June 9, 2011

Using Your Other 8 Hours

Eight hours at work. Eight hours sleeping. What about the other 8 hours? My biggest struggle with achieving my goals has been finding the time to fit it all in. Reading The Other 8 Hours by Robert Pagliarini has really helped me think about how much time I really have and how I can make better use of it through setting priorities, setting a schedule, and setting limits.

Setting Priorities
My goals are to exercise on a regular basis, wake up earlier, keep our apartment clean, increase income and decrease expenses, and write at least 2 blog posts a week. If I'm spending time on something that won't help me achieve one of my goals or benefit the well-being of myself or others, why am I doing it? If a book on my reading list will not help me reach my goals or at least be a good read, why on earth is it on there? Obviously, my husband has to come before all of these things. As I've learned, being a good wife for him has very little to do with cleaning. If he needs me to look over something he's written or just wants to talk to me, I'm not too worried about how much blogging I get done that day.

Setting a Schedule
I've resisted making a daily schedule for myself since I prefer to have spontaneity during my free time. But since making a chore chart and a menu plan have helped me stay on track, I decided having at least a general guideline couldn't hurt. If I really want to keep our apartment clean, I need to plan time to do chores each evening. If I want to write two or more blog posts each week, I need to schedule writing time. And when it's time to go to bed, I need to go to bed. That way, I can actually wake up on time and get 30 minutes of exercise that's a little more strenuous than hitting the snooze bar.

Setting Limits
You know those things that just suck away your time and suck the life out of you? Robert Pagliarini calls those Life Leeches. You want to get rid of those. He suggests eliminating activities from your life for three weeks and then deciding whether you want to resume it. While I haven't identified anything I want to eliminate from my life, I have set limits on some things. To help combat wasting time online, I've set limits on the amount of time I spend online each evening and have also set limits on the number of sites I follow with Google Reader (25) and Twitter (60). I only follow with Reader if I absolutely don't want to miss a post on that blog, and the rest I follow on Twitter. I've also removed a few nonessential Facebook friends, but I'm still at 200. That one's a lot harder.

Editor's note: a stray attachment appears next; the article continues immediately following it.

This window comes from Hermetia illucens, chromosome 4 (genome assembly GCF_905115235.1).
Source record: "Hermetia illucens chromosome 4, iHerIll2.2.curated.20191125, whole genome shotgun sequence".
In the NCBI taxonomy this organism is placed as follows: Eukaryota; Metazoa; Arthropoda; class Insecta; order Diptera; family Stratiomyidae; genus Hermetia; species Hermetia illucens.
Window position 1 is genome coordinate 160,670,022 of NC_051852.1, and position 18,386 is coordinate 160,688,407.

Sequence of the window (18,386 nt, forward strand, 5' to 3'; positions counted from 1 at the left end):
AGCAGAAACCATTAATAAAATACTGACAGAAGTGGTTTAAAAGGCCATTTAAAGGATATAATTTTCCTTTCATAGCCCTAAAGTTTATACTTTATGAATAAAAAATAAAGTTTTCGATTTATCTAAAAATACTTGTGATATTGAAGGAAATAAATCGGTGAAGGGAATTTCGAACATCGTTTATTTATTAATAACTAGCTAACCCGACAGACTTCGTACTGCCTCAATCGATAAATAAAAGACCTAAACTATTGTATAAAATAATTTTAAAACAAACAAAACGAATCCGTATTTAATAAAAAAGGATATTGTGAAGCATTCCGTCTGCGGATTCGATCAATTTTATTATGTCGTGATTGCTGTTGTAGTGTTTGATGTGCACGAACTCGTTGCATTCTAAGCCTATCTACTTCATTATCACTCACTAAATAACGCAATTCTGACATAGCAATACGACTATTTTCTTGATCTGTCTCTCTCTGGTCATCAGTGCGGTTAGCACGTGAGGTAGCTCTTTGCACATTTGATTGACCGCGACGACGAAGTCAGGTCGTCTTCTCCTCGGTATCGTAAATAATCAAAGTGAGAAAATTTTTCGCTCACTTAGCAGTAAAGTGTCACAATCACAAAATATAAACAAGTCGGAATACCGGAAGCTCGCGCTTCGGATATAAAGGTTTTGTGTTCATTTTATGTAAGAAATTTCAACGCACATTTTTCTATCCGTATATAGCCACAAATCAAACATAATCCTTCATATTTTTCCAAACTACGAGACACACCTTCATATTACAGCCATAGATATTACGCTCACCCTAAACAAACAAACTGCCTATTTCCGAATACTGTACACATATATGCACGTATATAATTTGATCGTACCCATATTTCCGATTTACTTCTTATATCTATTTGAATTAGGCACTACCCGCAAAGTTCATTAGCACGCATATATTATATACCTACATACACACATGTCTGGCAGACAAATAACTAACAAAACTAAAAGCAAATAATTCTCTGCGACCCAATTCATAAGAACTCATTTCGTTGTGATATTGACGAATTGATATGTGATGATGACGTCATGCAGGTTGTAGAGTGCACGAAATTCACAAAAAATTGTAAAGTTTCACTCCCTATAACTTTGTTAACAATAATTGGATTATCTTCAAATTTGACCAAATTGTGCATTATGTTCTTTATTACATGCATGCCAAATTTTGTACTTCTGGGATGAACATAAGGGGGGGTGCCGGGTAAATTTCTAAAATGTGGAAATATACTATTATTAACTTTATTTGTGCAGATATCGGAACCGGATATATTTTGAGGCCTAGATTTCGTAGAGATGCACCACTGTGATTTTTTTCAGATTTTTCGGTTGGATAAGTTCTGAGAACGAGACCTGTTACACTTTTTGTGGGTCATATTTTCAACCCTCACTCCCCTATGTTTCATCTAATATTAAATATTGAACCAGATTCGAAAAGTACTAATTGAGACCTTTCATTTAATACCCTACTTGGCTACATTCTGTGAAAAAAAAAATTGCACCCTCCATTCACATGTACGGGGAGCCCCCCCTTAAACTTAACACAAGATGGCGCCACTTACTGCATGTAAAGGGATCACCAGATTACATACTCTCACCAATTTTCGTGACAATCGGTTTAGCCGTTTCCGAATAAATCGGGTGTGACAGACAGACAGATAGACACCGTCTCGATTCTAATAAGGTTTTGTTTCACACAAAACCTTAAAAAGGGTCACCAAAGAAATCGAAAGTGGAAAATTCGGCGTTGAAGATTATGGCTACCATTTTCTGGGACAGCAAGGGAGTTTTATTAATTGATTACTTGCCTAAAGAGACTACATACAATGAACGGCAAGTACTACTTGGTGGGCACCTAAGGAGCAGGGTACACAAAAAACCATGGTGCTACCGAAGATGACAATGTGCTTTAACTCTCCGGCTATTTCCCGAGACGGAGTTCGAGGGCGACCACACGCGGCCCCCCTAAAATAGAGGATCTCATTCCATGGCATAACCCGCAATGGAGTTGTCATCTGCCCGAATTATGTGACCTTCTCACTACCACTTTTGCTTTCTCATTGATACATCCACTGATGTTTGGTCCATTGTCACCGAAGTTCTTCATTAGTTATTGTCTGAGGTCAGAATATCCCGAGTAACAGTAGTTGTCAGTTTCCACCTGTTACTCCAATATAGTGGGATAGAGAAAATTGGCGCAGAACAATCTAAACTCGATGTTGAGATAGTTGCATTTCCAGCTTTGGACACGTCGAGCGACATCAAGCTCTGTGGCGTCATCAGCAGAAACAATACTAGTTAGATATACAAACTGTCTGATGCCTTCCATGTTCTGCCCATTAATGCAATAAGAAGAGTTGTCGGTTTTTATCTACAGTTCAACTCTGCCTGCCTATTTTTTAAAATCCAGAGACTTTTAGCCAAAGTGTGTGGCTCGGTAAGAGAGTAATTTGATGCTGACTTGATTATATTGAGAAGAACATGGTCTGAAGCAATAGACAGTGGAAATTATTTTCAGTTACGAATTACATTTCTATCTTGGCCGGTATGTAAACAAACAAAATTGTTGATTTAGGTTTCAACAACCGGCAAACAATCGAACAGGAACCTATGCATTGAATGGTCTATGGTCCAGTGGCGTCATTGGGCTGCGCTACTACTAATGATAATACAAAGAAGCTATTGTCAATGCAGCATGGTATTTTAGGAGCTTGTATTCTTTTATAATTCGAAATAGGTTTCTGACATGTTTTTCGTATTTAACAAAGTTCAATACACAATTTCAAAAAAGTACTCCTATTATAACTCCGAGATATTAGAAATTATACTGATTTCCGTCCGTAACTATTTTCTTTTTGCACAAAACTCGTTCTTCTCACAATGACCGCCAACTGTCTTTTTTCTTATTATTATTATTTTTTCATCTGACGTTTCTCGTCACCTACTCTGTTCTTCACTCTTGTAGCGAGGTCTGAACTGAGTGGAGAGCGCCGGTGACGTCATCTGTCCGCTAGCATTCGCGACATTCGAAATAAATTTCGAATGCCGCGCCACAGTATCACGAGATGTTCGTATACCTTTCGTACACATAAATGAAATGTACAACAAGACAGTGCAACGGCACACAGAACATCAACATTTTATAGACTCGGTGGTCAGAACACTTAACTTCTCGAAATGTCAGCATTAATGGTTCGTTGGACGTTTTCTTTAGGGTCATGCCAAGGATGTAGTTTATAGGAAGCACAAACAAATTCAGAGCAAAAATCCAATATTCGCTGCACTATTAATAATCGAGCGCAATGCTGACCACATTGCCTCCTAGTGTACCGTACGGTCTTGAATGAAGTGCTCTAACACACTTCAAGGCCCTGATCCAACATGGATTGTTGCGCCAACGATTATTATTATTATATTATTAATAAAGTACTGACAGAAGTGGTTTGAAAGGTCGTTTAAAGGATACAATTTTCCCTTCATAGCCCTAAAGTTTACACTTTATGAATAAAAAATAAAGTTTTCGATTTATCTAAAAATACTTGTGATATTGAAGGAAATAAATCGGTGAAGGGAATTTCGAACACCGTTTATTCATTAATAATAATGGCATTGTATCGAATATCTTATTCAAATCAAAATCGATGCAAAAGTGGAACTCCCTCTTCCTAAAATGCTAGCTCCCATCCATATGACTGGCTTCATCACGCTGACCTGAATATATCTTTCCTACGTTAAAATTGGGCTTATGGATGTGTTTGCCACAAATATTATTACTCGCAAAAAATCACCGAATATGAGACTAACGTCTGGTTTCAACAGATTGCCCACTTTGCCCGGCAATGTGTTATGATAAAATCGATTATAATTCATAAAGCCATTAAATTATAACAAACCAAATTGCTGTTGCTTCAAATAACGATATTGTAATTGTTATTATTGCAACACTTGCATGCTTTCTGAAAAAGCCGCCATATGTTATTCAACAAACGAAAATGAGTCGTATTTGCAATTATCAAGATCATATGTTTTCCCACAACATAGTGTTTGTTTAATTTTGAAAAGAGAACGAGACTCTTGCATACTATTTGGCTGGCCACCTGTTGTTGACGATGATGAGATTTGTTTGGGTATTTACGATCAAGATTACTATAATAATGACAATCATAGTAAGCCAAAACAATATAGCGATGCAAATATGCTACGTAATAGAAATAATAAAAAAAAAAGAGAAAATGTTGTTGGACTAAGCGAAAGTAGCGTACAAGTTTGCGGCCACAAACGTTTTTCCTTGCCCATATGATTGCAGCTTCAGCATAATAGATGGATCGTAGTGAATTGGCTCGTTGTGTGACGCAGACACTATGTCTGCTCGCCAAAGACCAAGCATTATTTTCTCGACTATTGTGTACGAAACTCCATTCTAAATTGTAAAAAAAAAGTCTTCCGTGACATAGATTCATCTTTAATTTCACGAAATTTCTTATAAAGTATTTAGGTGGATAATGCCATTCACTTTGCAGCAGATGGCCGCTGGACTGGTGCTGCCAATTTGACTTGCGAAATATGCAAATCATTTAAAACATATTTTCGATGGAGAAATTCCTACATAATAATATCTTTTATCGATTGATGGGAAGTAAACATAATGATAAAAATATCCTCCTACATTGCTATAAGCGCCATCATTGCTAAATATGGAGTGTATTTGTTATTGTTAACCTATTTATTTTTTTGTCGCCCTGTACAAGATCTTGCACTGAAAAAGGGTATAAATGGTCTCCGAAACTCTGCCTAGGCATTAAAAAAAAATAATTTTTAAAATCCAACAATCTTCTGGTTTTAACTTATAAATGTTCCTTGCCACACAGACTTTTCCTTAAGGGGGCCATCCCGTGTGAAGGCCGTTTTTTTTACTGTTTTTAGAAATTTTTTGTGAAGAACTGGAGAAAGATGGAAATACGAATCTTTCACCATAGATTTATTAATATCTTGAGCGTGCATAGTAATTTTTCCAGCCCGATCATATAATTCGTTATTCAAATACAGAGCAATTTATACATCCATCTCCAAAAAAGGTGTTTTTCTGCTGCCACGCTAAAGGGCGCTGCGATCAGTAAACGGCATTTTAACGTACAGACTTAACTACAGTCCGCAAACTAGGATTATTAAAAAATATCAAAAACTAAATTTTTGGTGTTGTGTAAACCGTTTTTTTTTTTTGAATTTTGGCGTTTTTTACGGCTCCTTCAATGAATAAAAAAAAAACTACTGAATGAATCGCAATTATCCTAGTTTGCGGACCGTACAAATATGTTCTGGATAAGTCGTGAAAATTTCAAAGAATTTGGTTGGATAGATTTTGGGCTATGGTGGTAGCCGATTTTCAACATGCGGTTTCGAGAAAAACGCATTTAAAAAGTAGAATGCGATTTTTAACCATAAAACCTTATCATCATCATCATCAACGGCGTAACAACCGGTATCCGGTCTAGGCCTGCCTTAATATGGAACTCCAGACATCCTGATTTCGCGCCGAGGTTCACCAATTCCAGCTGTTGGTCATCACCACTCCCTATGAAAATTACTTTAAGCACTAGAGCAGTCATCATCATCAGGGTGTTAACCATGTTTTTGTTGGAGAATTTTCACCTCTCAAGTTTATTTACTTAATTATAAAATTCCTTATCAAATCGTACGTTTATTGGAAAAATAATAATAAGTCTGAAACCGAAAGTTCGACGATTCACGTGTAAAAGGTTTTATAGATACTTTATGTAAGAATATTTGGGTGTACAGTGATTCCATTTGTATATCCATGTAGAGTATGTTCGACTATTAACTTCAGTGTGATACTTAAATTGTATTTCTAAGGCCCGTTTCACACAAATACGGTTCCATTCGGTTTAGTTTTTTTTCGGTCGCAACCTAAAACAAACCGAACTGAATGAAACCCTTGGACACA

Needless to say, I got a lot out of The Other 8 Hours. This is only the second book I've read this year that I'm considering buying for future reference. As the title implies, it's more applicable to those working full-time, but others could easily skip around to sections that interest them. I skipped through the parts about starting a big business venture involving investors but read the sections on blogging and freelance in detail. I would recommend this book to anyone who wants to "get more time, get more money, and get a life," or any of the above.

Do you struggle with using time in a meaningful way? If not, what are your secrets?  :-)

Other Books Read in 2011

1 comment:

  1. I have also read the book. It was interesting. The book changed my attitude towards life. My goal was to get out of debt comfortably. Once the goal was set, I started looking for ways to ditch my debts.

    I made a list of all my creditors and the amount I owed to them. I called them personally and arranged a repayment plan with them. I even consulted a financial counselor and took his advice on the matter.

    Next, I created a budget. I restricted my impulses to buy expensive items from the shops. I used my money for meeting the necessary expenses only.

    Finally, after 1 year, I became debt free.


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